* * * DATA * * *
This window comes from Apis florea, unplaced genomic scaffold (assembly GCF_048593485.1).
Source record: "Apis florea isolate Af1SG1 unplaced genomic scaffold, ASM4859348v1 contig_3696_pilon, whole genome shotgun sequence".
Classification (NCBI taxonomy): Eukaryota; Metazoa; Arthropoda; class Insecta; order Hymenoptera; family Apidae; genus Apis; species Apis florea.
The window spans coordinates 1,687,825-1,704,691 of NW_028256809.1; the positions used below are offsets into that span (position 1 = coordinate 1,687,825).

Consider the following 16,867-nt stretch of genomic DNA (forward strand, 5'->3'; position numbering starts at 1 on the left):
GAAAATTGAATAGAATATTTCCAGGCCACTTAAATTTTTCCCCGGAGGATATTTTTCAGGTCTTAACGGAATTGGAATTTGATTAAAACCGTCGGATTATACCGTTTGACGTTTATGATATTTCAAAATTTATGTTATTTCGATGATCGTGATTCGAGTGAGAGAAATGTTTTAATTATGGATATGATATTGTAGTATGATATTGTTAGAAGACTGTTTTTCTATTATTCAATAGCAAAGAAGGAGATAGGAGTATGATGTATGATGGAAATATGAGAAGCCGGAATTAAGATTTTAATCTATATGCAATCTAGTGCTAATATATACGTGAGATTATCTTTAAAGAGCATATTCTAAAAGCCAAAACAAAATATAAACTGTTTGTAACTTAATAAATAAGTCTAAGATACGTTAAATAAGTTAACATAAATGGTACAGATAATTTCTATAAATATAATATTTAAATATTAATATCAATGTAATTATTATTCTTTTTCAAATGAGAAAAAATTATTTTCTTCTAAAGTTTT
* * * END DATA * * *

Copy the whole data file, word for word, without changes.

This window comes from Apis florea, unplaced genomic scaffold (assembly GCF_048593485.1).
Source record: "Apis florea isolate Af1SG1 unplaced genomic scaffold, ASM4859348v1 contig_3696_pilon, whole genome shotgun sequence".
Classification (NCBI taxonomy): Eukaryota; Metazoa; Arthropoda; class Insecta; order Hymenoptera; family Apidae; genus Apis; species Apis florea.
The window spans coordinates 1,687,825-1,704,691 of NW_028256809.1; the positions used below are offsets into that span (position 1 = coordinate 1,687,825).

Consider the following 16,867-nt stretch of genomic DNA (forward strand, 5'->3'; position numbering starts at 1 on the left):
GAAAATTGAATAGAATATTTCCAGGCCACTTAAATTTTTCCCCGGAGGATATTTTTCAGGTCTTAACGGAATTGGAATTTGATTAAAACCGTCGGATTATACCGTTTGACGTTTATGATATTTCAAAATTTATGTTATTTCGATGATCGTGATTCGAGTGAGAGAAATGTTTTAATTATGGATATGATATTGTAGTATGATATTGTTAGAAGACTGTTTTTCTATTATTCAATAGCAAAGAAGGAGATAGGAGTATGATGTATGATGGAAATATGAGAAGCCGGAATTAAGATTTTAATCTATATGCAATCTAGTGCTAATATATACGTGAGATTATCTTTAAAGAGCATATTCTAAAAGCCAAAACAAAATATAAACTGTTTGTAACTTAATAAATAAGTCTAAGATACGTTAAATAAGTTAACATAAATGGTACAGATAATTTCTATAAATATAATATTTAAATATTAATATCAATGTAATTATTATTCTTTTTCAAATGAGAAAAAATTATTTTCTTCTAAAGTTTT